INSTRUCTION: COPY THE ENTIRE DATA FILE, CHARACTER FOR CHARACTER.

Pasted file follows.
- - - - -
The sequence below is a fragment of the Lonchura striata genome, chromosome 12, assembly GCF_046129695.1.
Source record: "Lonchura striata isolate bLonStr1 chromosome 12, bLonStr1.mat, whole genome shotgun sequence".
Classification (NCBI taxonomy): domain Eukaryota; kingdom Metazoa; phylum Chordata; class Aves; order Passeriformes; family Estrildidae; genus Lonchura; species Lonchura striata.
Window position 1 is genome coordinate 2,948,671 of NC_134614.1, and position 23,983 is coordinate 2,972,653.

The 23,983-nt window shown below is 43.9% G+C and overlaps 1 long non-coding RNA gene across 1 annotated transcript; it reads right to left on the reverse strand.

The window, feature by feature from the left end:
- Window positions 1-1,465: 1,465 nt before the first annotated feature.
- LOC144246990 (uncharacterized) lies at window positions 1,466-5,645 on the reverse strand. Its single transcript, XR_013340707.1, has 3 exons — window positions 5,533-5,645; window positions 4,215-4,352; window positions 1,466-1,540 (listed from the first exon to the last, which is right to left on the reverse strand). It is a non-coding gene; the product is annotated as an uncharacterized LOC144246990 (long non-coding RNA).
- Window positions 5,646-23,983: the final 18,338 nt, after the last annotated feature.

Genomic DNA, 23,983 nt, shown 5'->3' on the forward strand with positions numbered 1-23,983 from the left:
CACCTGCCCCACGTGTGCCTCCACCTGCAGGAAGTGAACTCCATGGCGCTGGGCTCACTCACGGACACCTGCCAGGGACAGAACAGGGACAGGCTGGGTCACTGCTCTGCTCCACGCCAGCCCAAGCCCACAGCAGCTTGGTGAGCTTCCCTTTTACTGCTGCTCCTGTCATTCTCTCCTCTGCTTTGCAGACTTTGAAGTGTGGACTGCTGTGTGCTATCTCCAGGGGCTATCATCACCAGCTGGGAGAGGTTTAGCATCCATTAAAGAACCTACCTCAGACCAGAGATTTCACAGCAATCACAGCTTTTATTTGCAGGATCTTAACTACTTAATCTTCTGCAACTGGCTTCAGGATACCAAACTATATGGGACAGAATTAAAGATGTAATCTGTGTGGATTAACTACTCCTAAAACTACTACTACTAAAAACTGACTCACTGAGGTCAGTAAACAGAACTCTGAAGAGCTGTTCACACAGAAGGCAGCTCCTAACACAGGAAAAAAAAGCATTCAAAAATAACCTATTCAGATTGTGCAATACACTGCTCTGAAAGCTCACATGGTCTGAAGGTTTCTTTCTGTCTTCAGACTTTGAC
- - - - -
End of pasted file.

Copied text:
The sequence below is a fragment of the Lonchura striata genome, chromosome 12, assembly GCF_046129695.1.
Source record: "Lonchura striata isolate bLonStr1 chromosome 12, bLonStr1.mat, whole genome shotgun sequence".
Classification (NCBI taxonomy): domain Eukaryota; kingdom Metazoa; phylum Chordata; class Aves; order Passeriformes; family Estrildidae; genus Lonchura; species Lonchura striata.
Window position 1 is genome coordinate 2,948,671 of NC_134614.1, and position 23,983 is coordinate 2,972,653.

The 23,983-nt window shown below is 43.9% G+C and overlaps 1 long non-coding RNA gene across 1 annotated transcript; it reads right to left on the reverse strand.

The window, feature by feature from the left end:
- Window positions 1-1,465: 1,465 nt before the first annotated feature.
- LOC144246990 (uncharacterized) lies at window positions 1,466-5,645 on the reverse strand. Its single transcript, XR_013340707.1, has 3 exons — window positions 5,533-5,645; window positions 4,215-4,352; window positions 1,466-1,540 (listed from the first exon to the last, which is right to left on the reverse strand). It is a non-coding gene; the product is annotated as an uncharacterized LOC144246990 (long non-coding RNA).
- Window positions 5,646-23,983: the final 18,338 nt, after the last annotated feature.

Genomic DNA, 23,983 nt, shown 5'->3' on the forward strand with positions numbered 1-23,983 from the left:
CACCTGCCCCACGTGTGCCTCCACCTGCAGGAAGTGAACTCCATGGCGCTGGGCTCACTCACGGACACCTGCCAGGGACAGAACAGGGACAGGCTGGGTCACTGCTCTGCTCCACGCCAGCCCAAGCCCACAGCAGCTTGGTGAGCTTCCCTTTTACTGCTGCTCCTGTCATTCTCTCCTCTGCTTTGCAGACTTTGAAGTGTGGACTGCTGTGTGCTATCTCCAGGGGCTATCATCACCAGCTGGGAGAGGTTTAGCATCCATTAAAGAACCTACCTCAGACCAGAGATTTCACAGCAATCACAGCTTTTATTTGCAGGATCTTAACTACTTAATCTTCTGCAACTGGCTTCAGGATACCAAACTATATGGGACAGAATTAAAGATGTAATCTGTGTGGATTAACTACTCCTAAAACTACTACTACTAAAAACTGACTCACTGAGGTCAGTAAACAGAACTCTGAAGAGCTGTTCACACAGAAGGCAGCTCCTAACACAGGAAAAAAAAGCATTCAAAAATAACCTATTCAGATTGTGCAATACACTGCTCTGAAAGCTCACATGGTCTGAAGGTTTCTTTCTGTCTTCAGACTTTGAC